jump to example.com

A friend of mine in Louisiana pointed me to an interesting site a few days ago. Scoraig Wind, a website full of one man’s experience and accumulated knowledge from years of making his own power with wind turbines. Using primarily wood, old pipe, and junkyard car alternators, Mr. Hugh Piggott and a few of his mates have had some impressive success harnessing the wind, and it’s all done in spare time from their garages.

Whether or not you buy into the green revolution, you have to admit that making enough of your own juice for the city to pay you is a pretty cool notion. I really like the idea of an off-the-grid house, and if you happen to live in the right area, wind power might be a great trick to save a buck or three. The site’s primary offering is a book with step-by-step instructions for making a completely scratch-built turbine, right down to arranging the stator yourself from purchased magnets. Not a bad way to kill a few weekends.

Wind Power Generators [Scoraig Wind]

Tagged with:

11 Responses to Home-Brew Wind Power

  1. Daniel Rutter says:

    See also the well-established otherpower.com:

    They deserve a visit just for the time when they tested a new rotor by tearing around nearby roads with it bolted onto a Model A Ford.

  2. _Jon says:

    It is all good stuff and very inventive. I’ve helped build them (based on a website I found) using struts and rotors from a car – including the wheel bearings.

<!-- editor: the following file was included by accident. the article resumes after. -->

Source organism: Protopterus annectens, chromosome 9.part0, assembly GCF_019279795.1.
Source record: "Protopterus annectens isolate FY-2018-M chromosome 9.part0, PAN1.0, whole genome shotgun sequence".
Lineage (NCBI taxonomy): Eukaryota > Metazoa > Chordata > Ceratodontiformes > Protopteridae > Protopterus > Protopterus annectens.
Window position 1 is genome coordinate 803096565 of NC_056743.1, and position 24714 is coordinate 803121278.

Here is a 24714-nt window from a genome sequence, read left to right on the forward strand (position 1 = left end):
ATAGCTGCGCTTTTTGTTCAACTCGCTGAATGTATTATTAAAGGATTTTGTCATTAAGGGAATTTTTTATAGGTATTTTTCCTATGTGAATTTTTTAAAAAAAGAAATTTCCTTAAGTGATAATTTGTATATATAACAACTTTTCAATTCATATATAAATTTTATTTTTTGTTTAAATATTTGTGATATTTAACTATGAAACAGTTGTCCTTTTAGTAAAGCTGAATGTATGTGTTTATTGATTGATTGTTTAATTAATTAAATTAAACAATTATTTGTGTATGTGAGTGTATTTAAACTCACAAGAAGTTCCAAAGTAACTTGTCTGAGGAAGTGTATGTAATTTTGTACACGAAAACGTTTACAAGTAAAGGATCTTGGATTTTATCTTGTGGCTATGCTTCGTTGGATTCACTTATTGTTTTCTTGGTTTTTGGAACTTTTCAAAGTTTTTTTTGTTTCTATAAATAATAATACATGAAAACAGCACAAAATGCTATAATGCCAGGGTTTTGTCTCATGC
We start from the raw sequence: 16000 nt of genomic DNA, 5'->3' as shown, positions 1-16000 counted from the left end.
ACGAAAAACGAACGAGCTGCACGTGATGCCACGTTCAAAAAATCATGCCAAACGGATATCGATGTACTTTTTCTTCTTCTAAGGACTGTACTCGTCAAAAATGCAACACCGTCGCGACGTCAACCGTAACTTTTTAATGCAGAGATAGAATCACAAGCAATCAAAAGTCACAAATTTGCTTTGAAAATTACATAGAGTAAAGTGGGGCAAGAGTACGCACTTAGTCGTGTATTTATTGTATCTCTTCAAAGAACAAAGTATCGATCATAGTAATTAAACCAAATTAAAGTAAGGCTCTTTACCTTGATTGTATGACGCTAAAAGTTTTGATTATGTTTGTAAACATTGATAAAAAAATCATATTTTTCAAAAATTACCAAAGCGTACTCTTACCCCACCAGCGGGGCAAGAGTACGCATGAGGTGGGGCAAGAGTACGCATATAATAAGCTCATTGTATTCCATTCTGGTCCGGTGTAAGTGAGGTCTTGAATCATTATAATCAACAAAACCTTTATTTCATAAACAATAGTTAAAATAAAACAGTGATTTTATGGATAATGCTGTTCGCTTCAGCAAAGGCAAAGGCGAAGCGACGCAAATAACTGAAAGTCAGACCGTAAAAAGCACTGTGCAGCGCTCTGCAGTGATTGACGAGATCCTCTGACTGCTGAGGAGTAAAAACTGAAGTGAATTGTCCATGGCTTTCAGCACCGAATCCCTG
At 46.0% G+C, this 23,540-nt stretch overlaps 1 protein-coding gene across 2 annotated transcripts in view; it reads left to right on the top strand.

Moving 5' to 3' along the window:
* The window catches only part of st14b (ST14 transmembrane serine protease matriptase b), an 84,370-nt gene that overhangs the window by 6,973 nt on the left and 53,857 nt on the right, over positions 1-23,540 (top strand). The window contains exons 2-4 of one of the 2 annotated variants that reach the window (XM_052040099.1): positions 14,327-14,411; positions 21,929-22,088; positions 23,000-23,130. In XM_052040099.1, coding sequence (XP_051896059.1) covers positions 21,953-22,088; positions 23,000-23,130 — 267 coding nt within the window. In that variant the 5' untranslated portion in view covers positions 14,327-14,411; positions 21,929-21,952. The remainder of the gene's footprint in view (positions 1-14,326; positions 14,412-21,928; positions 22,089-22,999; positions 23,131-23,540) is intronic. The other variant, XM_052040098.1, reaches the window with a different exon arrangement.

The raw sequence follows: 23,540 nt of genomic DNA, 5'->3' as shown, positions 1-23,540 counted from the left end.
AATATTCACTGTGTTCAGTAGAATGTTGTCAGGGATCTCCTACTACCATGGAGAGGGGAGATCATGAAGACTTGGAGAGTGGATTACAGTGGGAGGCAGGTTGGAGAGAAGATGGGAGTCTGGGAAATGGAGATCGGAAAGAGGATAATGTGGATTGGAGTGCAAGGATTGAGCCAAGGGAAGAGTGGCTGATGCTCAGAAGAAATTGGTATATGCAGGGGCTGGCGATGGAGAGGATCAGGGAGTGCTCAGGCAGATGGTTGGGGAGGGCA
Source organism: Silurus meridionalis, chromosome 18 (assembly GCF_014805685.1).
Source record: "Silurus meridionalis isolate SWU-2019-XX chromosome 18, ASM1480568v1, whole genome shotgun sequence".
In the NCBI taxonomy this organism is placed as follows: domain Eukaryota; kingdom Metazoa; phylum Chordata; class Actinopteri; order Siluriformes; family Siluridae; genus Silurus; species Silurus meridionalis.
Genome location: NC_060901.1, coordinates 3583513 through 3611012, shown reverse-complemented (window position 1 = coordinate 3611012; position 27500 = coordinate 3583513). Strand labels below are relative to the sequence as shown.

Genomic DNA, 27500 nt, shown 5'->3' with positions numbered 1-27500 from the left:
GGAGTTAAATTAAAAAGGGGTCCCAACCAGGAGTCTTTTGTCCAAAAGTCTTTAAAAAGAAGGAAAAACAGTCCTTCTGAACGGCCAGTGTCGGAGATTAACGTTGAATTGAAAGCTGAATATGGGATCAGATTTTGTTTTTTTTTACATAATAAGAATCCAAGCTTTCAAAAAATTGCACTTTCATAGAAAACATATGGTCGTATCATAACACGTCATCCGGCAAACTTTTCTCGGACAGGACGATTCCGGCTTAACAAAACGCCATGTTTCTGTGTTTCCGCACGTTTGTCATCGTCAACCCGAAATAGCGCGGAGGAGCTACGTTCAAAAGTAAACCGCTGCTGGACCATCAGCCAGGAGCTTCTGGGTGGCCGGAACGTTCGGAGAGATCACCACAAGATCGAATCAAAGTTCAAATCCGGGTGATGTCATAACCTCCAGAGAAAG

However, the “city” doesn’t pay them, *we* pay them through taxes, fees, increased rates, and subsidies. I don’t have a problem helping someone be more green, but I think we need to be clear who is footing the bill.

  3. FredP says:


    Having an opinion is not the same as knowing the facts. If someone builds a wind turbine, we aren’t paying them through taxes, fees, etc. That’s just conservative boogey man talk.

    Pay attention so I only have to explain this once. If you pull power out of the grid, then you pay for it. If you put power back into the grid, it acts as a financial credit against the power you draw in. Many municipalities won’t credit you for any power above what you take. If you generate more than you use, then it’s free to the power company.

    That’s it. You’re not footing the bill for anything but your own consumption, and the power company can get free power which they sell to the rest of the users. If someone generates more then they use, then they subsidize you through their capital investment.

  4. Mike47 says:

    I don’t know about _Jon, but I take pride in being a Conservative boogeyman. (or is it Boogie Man? Yeah, let’s boogie, man!) Generalization can be understanding’s biggest enemy. In many places where wind energy is promoted (as being “green”), there is a tax incentive. Put one in, get a state tax rebate, which everybody shares in paying you. This is just income redistribution under a different name, for the sake of some feel-good go-green propaganda. On the other hand, many power companies will encourage solar or wind energy for private use, and allow your meter to run in reverse when the private supply exceeds demand. In this way, you are selling power back to the power company. The power companies that I know of that allow this sort of arrangement are public owned, non-profit. Some companies see cost-sharing in this sort of thing as an alternative to the more-costly building of new power plants and transmission lines. That’s the free-market motivator that I prefer.